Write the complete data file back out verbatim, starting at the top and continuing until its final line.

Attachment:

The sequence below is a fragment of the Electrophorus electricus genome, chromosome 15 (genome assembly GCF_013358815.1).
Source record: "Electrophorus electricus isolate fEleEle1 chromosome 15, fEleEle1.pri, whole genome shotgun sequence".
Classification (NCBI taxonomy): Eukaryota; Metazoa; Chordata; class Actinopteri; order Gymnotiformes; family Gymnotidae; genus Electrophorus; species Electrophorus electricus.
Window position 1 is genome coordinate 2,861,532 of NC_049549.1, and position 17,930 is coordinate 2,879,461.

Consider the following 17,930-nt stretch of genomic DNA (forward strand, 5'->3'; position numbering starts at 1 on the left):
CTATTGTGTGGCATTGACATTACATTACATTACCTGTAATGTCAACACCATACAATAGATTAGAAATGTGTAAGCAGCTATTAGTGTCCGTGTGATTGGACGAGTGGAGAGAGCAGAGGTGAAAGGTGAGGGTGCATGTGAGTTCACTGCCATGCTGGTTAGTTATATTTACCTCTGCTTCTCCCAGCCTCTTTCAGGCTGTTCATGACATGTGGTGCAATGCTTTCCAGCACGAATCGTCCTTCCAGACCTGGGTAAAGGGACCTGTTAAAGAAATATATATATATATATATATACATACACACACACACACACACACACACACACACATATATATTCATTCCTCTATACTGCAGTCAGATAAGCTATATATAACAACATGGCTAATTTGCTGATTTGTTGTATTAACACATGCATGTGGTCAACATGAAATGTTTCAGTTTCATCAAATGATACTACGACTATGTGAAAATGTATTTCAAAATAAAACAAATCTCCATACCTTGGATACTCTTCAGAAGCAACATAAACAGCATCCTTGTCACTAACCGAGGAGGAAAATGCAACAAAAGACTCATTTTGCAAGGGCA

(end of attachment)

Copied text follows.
The sequence below is a fragment of the Electrophorus electricus genome, chromosome 15 (genome assembly GCF_013358815.1).
Source record: "Electrophorus electricus isolate fEleEle1 chromosome 15, fEleEle1.pri, whole genome shotgun sequence".
Classification (NCBI taxonomy): Eukaryota; Metazoa; Chordata; class Actinopteri; order Gymnotiformes; family Gymnotidae; genus Electrophorus; species Electrophorus electricus.
Window position 1 is genome coordinate 2,861,532 of NC_049549.1, and position 17,930 is coordinate 2,879,461.

Consider the following 17,930-nt stretch of genomic DNA (forward strand, 5'->3'; position numbering starts at 1 on the left):
CTATTGTGTGGCATTGACATTACATTACATTACCTGTAATGTCAACACCATACAATAGATTAGAAATGTGTAAGCAGCTATTAGTGTCCGTGTGATTGGACGAGTGGAGAGAGCAGAGGTGAAAGGTGAGGGTGCATGTGAGTTCACTGCCATGCTGGTTAGTTATATTTACCTCTGCTTCTCCCAGCCTCTTTCAGGCTGTTCATGACATGTGGTGCAATGCTTTCCAGCACGAATCGTCCTTCCAGACCTGGGTAAAGGGACCTGTTAAAGAAATATATATATATATATATATACATACACACACACACACACACACACACACACACATATATATTCATTCCTCTATACTGCAGTCAGATAAGCTATATATAACAACATGGCTAATTTGCTGATTTGTTGTATTAACACATGCATGTGGTCAACATGAAATGTTTCAGTTTCATCAAATGATACTACGACTATGTGAAAATGTATTTCAAAATAAAACAAATCTCCATACCTTGGATACTCTTCAGAAGCAACATAAACAGCATCCTTGTCACTAACCGAGGAGGAAAATGCAACAAAAGACTCATTTTGCAAGGGCA